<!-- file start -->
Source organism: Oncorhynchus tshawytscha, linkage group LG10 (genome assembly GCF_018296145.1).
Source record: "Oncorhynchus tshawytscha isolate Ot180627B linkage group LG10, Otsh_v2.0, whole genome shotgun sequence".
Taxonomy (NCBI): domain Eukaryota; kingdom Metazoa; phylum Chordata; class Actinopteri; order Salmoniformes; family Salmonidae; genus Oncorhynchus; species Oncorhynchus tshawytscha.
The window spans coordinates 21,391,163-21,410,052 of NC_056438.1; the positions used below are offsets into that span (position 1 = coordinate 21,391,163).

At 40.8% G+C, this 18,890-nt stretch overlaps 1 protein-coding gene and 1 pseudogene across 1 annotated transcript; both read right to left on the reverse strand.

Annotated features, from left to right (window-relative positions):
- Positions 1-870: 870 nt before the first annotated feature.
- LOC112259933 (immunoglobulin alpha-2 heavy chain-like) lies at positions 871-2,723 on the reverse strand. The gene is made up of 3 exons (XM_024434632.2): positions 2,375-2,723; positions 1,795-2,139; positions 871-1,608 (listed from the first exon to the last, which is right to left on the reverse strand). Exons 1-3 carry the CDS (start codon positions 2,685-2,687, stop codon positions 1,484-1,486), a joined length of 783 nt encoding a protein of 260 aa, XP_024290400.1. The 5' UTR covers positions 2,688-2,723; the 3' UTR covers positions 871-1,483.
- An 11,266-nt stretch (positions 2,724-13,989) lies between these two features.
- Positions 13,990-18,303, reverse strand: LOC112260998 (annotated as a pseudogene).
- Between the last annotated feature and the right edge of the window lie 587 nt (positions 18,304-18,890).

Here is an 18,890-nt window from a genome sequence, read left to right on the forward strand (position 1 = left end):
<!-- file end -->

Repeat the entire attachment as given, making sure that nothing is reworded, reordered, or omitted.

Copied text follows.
Source organism: Oncorhynchus tshawytscha, linkage group LG10 (genome assembly GCF_018296145.1).
Source record: "Oncorhynchus tshawytscha isolate Ot180627B linkage group LG10, Otsh_v2.0, whole genome shotgun sequence".
Taxonomy (NCBI): domain Eukaryota; kingdom Metazoa; phylum Chordata; class Actinopteri; order Salmoniformes; family Salmonidae; genus Oncorhynchus; species Oncorhynchus tshawytscha.
The window spans coordinates 21,391,163-21,410,052 of NC_056438.1; the positions used below are offsets into that span (position 1 = coordinate 21,391,163).

At 40.8% G+C, this 18,890-nt stretch overlaps 1 protein-coding gene and 1 pseudogene across 1 annotated transcript; both read right to left on the reverse strand.

Annotated features, from left to right (window-relative positions):
- Positions 1-870: 870 nt before the first annotated feature.
- LOC112259933 (immunoglobulin alpha-2 heavy chain-like) lies at positions 871-2,723 on the reverse strand. The gene is made up of 3 exons (XM_024434632.2): positions 2,375-2,723; positions 1,795-2,139; positions 871-1,608 (listed from the first exon to the last, which is right to left on the reverse strand). Exons 1-3 carry the CDS (start codon positions 2,685-2,687, stop codon positions 1,484-1,486), a joined length of 783 nt encoding a protein of 260 aa, XP_024290400.1. The 5' UTR covers positions 2,688-2,723; the 3' UTR covers positions 871-1,483.
- An 11,266-nt stretch (positions 2,724-13,989) lies between these two features.
- Positions 13,990-18,303, reverse strand: LOC112260998 (annotated as a pseudogene).
- Between the last annotated feature and the right edge of the window lie 587 nt (positions 18,304-18,890).

Here is an 18,890-nt window from a genome sequence, read left to right on the forward strand (position 1 = left end):